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Military rulers ignore plural voices

Field Marshal Hussein Tantawi, head of Egypt's ruling military council

Field Marshal Hussein Tantawi, head of Egypt's ruling military council

REUTERS/Pool/Xinhua/Cai Yang via IPI

In a major setback for free expression and media freedom, Egypt's military rulers have limited the participation of civil society organisations, targeted sources of funding for NGOs, banned international monitoring of elections and reinstated the Information Ministry, report the Arab Network for Human Rights Information (ANHRI), the Cairo Institute for Human Rights Studies (CIHRS) and other IFEX members. Frustrated with this lack of progress for social justice and civil liberties, thousands of protesters marched through Cairo's Tahrir Square yet again on 23-24 July.

As demonstrators made their way to the defence ministry over the weekend, dozens were attacked by assailants. "They found themselves trapped and were set upon by armed thugs wielding swords, knives and hurling rocks and molotov cocktails," reports "The Guardian". The recent clashes marked an escalation in tensions between activists and Egypt's military rulers. Dozens were injured and at least one journalist was attacked.

In addition, journalists and activists have criticised the government for its slow handling of trials for the former regime's key figures. Activists also want the government to move faster toward a transition to civilian rule, say news reports. Elections were recently postponed to late November.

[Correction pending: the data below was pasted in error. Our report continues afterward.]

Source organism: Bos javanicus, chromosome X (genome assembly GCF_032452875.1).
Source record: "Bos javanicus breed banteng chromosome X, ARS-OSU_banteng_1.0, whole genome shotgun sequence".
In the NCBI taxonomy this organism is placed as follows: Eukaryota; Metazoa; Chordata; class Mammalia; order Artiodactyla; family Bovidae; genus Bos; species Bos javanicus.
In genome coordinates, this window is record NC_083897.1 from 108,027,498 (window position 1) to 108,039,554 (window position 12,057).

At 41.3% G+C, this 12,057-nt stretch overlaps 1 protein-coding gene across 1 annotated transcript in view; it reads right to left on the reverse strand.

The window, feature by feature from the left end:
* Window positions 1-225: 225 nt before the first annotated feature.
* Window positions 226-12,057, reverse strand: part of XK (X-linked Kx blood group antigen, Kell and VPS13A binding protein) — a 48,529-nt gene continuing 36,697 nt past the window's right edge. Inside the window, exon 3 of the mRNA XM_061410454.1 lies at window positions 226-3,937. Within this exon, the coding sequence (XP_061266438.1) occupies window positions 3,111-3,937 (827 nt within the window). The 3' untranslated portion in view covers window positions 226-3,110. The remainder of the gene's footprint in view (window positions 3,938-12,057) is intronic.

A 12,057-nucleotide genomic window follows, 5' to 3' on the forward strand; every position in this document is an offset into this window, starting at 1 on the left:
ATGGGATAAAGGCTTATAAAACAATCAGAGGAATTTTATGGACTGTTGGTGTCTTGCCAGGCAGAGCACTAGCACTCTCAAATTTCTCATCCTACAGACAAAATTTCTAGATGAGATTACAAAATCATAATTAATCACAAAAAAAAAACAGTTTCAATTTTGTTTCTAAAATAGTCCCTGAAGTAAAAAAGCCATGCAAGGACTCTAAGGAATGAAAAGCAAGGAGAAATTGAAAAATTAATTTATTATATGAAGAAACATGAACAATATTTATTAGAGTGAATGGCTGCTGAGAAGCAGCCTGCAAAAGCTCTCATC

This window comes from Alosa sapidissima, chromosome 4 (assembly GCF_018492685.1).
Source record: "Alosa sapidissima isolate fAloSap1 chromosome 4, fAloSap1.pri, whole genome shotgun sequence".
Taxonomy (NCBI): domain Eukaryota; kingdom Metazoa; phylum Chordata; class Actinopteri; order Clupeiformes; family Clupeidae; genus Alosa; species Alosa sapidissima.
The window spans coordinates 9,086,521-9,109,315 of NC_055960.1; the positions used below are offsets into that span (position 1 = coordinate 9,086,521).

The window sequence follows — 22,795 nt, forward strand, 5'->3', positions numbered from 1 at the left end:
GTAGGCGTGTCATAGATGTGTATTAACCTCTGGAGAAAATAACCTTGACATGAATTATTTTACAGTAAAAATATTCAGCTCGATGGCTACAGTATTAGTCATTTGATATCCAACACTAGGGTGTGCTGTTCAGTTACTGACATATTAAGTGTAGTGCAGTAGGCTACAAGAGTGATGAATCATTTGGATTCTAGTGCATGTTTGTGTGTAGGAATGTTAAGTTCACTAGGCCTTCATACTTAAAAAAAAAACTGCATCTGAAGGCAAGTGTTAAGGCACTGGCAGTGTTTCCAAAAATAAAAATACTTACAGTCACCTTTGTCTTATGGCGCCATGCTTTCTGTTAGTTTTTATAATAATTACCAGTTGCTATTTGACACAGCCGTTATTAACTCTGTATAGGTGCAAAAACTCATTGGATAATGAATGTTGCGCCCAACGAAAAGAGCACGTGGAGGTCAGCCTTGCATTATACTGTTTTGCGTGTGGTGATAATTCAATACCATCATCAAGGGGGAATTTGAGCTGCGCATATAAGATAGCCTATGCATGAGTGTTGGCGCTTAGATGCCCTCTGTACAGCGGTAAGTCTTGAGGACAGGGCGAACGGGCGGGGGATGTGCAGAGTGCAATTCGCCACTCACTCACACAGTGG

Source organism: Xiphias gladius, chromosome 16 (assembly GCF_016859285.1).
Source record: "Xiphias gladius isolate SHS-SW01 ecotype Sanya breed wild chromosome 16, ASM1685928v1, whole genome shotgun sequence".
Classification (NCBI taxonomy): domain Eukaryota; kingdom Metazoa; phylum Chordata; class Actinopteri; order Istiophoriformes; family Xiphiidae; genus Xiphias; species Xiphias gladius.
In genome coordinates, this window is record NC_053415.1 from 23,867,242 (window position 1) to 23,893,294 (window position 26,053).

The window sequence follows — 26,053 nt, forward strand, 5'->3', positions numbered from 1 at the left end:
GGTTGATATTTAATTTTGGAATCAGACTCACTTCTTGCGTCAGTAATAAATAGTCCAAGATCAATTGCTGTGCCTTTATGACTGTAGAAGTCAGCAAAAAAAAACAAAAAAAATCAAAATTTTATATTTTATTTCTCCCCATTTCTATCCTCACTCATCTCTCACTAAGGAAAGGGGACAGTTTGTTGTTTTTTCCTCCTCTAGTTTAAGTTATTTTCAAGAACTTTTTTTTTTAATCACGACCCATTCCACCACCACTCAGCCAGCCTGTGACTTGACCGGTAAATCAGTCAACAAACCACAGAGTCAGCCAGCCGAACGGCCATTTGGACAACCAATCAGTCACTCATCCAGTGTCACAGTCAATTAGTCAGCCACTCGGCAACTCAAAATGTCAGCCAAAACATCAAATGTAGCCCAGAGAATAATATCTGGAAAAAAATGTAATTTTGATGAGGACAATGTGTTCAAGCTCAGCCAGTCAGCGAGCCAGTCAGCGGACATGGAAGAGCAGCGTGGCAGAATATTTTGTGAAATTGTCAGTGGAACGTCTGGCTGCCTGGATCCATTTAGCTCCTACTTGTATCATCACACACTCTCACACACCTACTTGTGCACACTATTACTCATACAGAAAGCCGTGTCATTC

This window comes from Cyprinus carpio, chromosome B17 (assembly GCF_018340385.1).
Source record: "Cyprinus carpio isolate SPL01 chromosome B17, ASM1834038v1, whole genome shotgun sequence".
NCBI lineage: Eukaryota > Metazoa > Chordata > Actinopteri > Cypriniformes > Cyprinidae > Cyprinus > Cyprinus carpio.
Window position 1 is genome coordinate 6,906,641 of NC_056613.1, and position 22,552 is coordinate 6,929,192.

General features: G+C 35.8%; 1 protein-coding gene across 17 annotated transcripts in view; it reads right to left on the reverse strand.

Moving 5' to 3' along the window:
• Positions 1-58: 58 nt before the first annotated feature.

Instead, the ruling generals are systematically consolidating their own power. Earlier this month, Field Marshal Hussein Tantawi, head of the ruling Supreme Council of the Armed Forces (SCAF), swore in a new Minister of Information after re-establishing Egypt's Information Ministry. This ministry was abolished after the ouster of Hosni Mubarak. Long seen by journalists as the propaganda arm of Mubarak's regime, scrapping it was a key demand of members of the 18-day revolution, reports the Committee to Protect Journalists (CPJ).

"The Ministry of Information is a tool commonly used by dictatorial regimes," says ANHRI.

The National Coalition for Media Freedom - composed of rights groups such as ANHRI and CIHRS, as well as trade unions and media activists - rejected the appointment, reports ANHRI. The Coalition has recommended that the government consider the input of media personnel and journalists' unions to find a way to guarantee the right of citizens to a free and responsible media.

Meanwhile, the government is attempting to marginalise civil society organisations, says ANHRI. More than 70 NGOs requested a meeting with the Minister of Social Justice and Solidarity over two months ago. Authorities have responded by setting up additional constraints in the law for NGOs, initiating an inquiry into foreign funding for these organisations, blocking the registration of new organisations, with infinite delays in granting authorisations to receive funds.

As part of its attempt to control NGOs, SCAF has spread its tentacles far and wide by banning elections monitoring by foreigners, reports CIHRS. It has interfered with the democratic independence of the Supreme Commission for Elections to "specify the rules regulating the participation of Egyptian and international NGOs in the process of elections monitoring." The goal of any election monitoring process is to ensure the integrity of the election process, to reassure citizens, says CIHRS, as it calls on SCAF to permit local and international NGOs to facilitate the process of international monitoring for Egyptian elections.

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